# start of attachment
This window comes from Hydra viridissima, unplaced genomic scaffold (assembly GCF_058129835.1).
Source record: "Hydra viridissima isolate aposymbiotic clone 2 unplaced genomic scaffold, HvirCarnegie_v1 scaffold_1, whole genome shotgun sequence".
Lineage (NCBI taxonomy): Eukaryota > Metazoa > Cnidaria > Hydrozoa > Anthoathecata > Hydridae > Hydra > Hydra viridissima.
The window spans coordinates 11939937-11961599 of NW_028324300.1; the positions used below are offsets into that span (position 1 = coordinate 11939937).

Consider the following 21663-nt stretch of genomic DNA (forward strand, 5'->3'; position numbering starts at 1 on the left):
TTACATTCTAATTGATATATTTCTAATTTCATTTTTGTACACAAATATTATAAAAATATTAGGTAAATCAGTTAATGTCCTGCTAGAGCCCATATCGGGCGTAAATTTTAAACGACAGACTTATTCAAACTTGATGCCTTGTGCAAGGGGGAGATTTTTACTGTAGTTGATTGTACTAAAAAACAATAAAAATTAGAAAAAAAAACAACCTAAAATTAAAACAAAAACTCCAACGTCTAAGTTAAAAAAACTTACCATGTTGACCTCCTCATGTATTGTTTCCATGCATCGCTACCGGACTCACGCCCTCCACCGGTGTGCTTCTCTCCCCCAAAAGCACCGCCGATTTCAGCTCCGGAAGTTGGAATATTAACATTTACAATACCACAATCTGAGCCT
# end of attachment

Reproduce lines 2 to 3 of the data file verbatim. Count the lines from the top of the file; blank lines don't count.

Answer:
Source record: "Hydra viridissima isolate aposymbiotic clone 2 unplaced genomic scaffold, HvirCarnegie_v1 scaffold_1, whole genome shotgun sequence".
Lineage (NCBI taxonomy): Eukaryota > Metazoa > Cnidaria > Hydrozoa > Anthoathecata > Hydridae > Hydra > Hydra viridissima.